New Brunswick, North Brunswick, and Piscataway. The remainder of this district covers portions of Somerset County.
18th Patrick J. Diegnan (D) Robert Karabinchak (D)

Sterley Stanley (D)

East Brunswick, Edison, Highland Park, Metuchen, Milltown, South Plainfield, and South River.
19th Joe F. Vitale (D) Craig Coughlin (D)

Yvonne Lopez (D)

Carteret, Perth Amboy, Sayreville, South Amboy, and Woodbridge.
21st Jon Bramnick (R) Nancy Munoz (R)

Michele Matsikoudis (R)

Dunellen and Middlesex Borough. The remainder of this district covers portions of Somerset County, Morris County, and Union County.

Law enforcement

Thomas N. Acken served as the sheriff in 1891. Joseph Spicuzzo served in 2014 and was arrested for bribery.[72] Mildred S. Scott is the current county sheriff, she was sworn in on January 1, 2011, as the first female sheriff of Middlesex County and the first African-American sheriff in the state of New Jersey.[73]

Politics

United States presidential election results for Middlesex County, New Jersey[74]
Year Republican Democratic Third party
No.  % No.  % No.  %
2020 143,467 38.19% 226,250 60.22% 5,975 1.59%
2016 122,953 37.42% 193,044 58.76% 12,560 3.82%
2012 107,310 35.55% 190,555 63.13% 3,995 1.32%
2008 123,695 38.43% 193,812 60.21% 4,367 1.36%
2004 126,492 42.76% 166,628 56.33% 2,685 0.91%
2000 93,545 36.14% 154,998 59.88% 10,306 3.98%
1996 82,433 31.90% 145,201 56.20% 30,752 11.90%
1992 108,701 38.10% 128,824 45.16% 47,746 16.74%
1988 143,422 54.30% 117,149 44.35% 3,548 1.34%
1984 160,221 59.82% 104,905 39.17% 2,727 1.02%
1980 122,354 50.73% 97,304 40.34% 21,548 8.93%
1976 113,539 47.14% 122,859 51.01% 4,466 1.85%
1972 149,033 61.41% 88,397 36.42% 5,264 2.17%
1968 96,515 42.79% 103,339 45.82% 25,676 11.38%
1964 63,370 29.39% 151,196 70.12% 1,052 0.49%
1960 83,025 41.60% 116,095 58.18% 436 0.22%
1956 100,071 60.54% 64,538 39.05% 677 0.41%
1952 73,577 50.32% 70,234 48.03% 2,413 1.65%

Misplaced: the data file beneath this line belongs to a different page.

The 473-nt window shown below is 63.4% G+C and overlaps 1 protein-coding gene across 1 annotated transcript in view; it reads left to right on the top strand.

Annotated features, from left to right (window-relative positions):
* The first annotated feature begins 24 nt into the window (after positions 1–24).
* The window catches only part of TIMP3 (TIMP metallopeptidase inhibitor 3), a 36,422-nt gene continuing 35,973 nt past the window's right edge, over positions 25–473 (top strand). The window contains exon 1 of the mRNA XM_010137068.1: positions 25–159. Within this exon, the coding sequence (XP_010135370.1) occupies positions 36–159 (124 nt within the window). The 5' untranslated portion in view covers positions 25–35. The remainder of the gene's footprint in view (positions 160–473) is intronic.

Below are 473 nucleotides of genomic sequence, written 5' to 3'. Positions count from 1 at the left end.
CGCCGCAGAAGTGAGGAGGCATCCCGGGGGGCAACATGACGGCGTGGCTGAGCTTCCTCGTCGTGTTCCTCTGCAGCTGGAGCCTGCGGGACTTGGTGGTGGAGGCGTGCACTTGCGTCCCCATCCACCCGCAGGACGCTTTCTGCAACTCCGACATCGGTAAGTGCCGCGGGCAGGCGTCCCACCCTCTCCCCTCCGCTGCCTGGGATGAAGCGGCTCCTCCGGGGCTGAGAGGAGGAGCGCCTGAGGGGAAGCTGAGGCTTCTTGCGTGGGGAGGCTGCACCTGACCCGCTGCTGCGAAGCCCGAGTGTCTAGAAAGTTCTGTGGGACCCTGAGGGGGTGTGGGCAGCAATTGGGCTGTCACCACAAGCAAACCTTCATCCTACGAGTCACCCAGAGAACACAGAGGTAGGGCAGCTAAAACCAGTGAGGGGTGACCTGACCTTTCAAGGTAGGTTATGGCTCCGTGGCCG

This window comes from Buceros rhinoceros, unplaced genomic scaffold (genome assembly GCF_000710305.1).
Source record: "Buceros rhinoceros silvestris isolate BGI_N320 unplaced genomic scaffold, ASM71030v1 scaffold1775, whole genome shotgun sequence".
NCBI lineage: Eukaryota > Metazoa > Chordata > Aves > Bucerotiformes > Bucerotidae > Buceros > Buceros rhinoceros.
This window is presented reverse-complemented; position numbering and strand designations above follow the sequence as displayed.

1948 49,810 42.86% 61,634 53.04% 4,766 4.10%
1944 45,232 42.12% 60,504 56.35% 1,642 1.53%
1940 41,709 38.26% 67,140 61.59% 164 0.15%
1936 32,959 34.57% 61,679 64.69% 702 0.74%
1932 32,673 40.45% 45,997 56.94% 2,111 2.61%
1928 38,714 52.35% 34,908 47.20% 328 0.44%
1924 34,556 62.28% 16,373 29.51% 4,553 8.21%
1920 29,334 69.70% 11,618 27.60% 1,136 2.70%
1916 11,851 53.51% 9,975 45.04% 320 1.44%
1912 4,743 25.78% 8,186 44.49% 5,470 29.73%
1908 11,270 57.51% 7,966 40.65% 359 1.83%
1904 10,117 57.22% 6,996 39.57% 569 3.22%
1900 9,347 55.19% 7,191 42.46% 399 2.36%
1896 9,304 58.73% 5,976 37.72% 563 3.55%

As of August 1, 2020, there were a total of 545,795 registered voters in Middlesex County, of which 229,982 (42.1%) were registered as Democrats, 84,258 (15.4%) were registered as Republicans and 224,058 (41.1%) were registered as Unaffiliated. There were 7,497 (1.4%) voters registered to other parties.[75] After being a Republican stronghold in the late 19th and early 20th centuries, Middlesex County leaned Democratic for much of the 20th century beginning with Franklin Roosevelt's victory in the county in 1932. Throughout the twentieth century, in close elections, the county would always vote Democratic, sometimes by solid margins, but the county was willing to flip Republican in the midst of nationwide Republican landslides in the 1970s and 1980s. However, since the 1990s, Middlesex County has become a Democratic stronghold at the national level.[citation needed]

In 2008, Barack Obama carried Middlesex County by a much larger 21.8% margin over John McCain, Obama taking 60.2% of the vote to McCain's 38.4%, while Obama won New Jersey overall by 15.5% over McCain.[76] In 2012, Obama won an even more commanding victory in the county, receiving 63.2% of the vote to Republican Mitt Romney's 35.6%, a Democratic victory margin of 27.6%, while carrying New Jersey overall by 17.8%.[77] Like much of the New York City metropolitan area, Middlesex County was one of the few parts of the country to swing even harder in Obama's favor in 2012 compared to 2008, even as he lost ground nationally. Some credit the swing towards Obama to his response towards Superstorm Sandy, which hit the New York City metro area in late October 2012, just a few days before the election.[78] In 2016, Democrat Hillary Clinton carried Middlesex County by a tighter 21.4% margin over Republican Donald Trump, while Clinton won New Jersey overall by 14.1% over Trump. In 2020, Democrat Joe Biden carried Middlesex County by a margin of 22.03%, a slight improvement from 2016, with Biden taking 60.22% of the vote to Donald Trump's 38.19%.[79]

In the 2009 gubernatorial election, Republican Chris Christie received 47% of the vote, defeating incumbent Democrat Corzine, who received around 45%.[80] In the 2013 gubernatorial election, incumbent governor Chris Christie improved on his margin in Middlesex County from 2009, carrying the county by about 18% over Democrat Barbara Buono, with Christie receiving 58% of the vote to Buono's 40%.[81] In the 2017 gubernatorial election, Democrat Phil Murphy won Middlesex County with a wide 17% margin over Republican Kim Guadagno, with Murphy getting 57% of the vote to Guadagno's 40% of the vote.[82] In the 2021 gubernatorial election, Republican Jack Ciattarelli received 43.4% of the vote (90,297 ballots cast) to Democrat Phil Murphy's 55.9% (8116,352 votes).